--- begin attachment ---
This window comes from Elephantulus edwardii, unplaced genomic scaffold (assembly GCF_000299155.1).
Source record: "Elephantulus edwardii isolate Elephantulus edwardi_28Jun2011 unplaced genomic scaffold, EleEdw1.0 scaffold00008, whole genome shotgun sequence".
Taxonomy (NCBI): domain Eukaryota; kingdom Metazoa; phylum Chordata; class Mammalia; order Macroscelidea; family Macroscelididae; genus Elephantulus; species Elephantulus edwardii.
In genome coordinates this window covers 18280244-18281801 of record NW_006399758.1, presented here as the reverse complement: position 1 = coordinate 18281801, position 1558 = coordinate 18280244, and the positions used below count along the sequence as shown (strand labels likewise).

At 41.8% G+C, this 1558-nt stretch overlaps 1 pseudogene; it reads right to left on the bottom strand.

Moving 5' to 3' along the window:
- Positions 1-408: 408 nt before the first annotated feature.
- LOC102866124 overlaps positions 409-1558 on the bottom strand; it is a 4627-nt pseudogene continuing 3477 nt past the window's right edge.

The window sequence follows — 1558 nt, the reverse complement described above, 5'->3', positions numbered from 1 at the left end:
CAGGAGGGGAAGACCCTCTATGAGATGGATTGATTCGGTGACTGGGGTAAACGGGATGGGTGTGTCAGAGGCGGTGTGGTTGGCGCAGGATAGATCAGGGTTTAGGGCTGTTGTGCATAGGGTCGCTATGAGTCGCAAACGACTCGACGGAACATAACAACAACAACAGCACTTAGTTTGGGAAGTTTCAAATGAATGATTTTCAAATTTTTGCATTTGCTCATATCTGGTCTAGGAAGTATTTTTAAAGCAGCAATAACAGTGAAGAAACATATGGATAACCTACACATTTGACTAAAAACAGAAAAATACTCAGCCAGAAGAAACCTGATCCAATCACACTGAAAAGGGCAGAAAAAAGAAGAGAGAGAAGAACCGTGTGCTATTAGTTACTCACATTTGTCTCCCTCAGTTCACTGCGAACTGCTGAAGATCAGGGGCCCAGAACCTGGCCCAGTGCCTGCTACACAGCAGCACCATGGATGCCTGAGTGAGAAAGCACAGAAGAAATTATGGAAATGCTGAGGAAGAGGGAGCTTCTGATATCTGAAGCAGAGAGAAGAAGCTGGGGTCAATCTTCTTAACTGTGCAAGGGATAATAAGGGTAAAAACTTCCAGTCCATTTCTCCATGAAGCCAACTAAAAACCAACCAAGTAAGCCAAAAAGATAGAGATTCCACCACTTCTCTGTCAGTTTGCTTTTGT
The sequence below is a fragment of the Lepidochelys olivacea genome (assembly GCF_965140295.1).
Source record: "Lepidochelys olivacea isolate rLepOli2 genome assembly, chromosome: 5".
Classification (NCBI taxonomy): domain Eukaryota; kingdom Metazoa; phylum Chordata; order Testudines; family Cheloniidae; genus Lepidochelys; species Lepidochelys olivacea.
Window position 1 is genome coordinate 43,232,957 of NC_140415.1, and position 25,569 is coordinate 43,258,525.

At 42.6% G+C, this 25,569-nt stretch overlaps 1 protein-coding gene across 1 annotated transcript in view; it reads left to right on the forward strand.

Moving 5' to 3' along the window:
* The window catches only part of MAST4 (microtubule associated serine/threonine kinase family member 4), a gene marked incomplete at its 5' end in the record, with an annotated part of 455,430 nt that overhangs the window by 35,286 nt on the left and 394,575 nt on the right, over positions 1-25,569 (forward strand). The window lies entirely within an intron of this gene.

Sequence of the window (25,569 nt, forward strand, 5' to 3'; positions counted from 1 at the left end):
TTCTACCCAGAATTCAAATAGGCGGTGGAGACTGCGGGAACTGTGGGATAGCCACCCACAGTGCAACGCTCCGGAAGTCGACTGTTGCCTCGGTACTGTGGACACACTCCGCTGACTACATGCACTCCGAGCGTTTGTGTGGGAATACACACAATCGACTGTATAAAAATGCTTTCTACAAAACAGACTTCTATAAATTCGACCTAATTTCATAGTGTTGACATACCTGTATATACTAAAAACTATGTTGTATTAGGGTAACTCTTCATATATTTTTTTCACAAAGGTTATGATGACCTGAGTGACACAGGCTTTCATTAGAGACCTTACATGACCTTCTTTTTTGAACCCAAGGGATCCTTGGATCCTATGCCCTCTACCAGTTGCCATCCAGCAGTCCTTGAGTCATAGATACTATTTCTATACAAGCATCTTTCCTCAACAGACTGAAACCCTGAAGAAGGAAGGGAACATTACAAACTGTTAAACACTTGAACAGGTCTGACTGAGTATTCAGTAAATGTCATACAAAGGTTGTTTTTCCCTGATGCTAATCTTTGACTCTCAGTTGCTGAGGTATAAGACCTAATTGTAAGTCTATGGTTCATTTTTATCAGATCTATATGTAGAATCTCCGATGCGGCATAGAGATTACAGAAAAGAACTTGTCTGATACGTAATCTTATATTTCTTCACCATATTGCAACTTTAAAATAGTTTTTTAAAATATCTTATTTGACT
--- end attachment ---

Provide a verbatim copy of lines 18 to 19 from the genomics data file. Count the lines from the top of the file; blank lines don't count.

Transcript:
Sequence of the window (25,569 nt, forward strand, 5' to 3'; positions counted from 1 at the left end):
TTCTACCCAGAATTCAAATAGGCGGTGGAGACTGCGGGAACTGTGGGATAGCCACCCACAGTGCAACGCTCCGGAAGTCGACTGTTGCCTCGGTACTGTGGACACACTCCGCTGACTACATGCACTCCGAGCGTTTGTGTGGGAATACACACAATCGACTGTATAAAAATGCTTTCTACAAAACAGACTTCTATAAATTCGACCTAATTTCATAGTGTTGACATACCTGTATATACTAAAAACTATGTTGTATTAGGGTAACTCTTCATATATTTTTTTCACAAAGGTTATGATGACCTGAGTGACACAGGCTTTCATTAGAGACCTTACATGACCTTCTTTTTTGAACCCAAGGGATCCTTGGATCCTATGCCCTCTACCAGTTGCCATCCAGCAGTCCTTGAGTCATAGATACTATTTCTATACAAGCATCTTTCCTCAACAGACTGAAACCCTGAAGAAGGAAGGGAACATTACAAACTGTTAAACACTTGAACAGGTCTGACTGAGTATTCAGTAAATGTCATACAAAGGTTGTTTTTCCCTGATGCTAATCTTTGACTCTCAGTTGCTGAGGTATAAGACCTAATTGTAAGTCTATGGTTCATTTTTATCAGATCTATATGTAGAATCTCCGATGCGGCATAGAGATTACAGAAAAGAACTTGTCTGATACGTAATCTTATATTTCTTCACCATATTGCAACTTTAAAATAGTTTTTTAAAATATCTTATTTGACT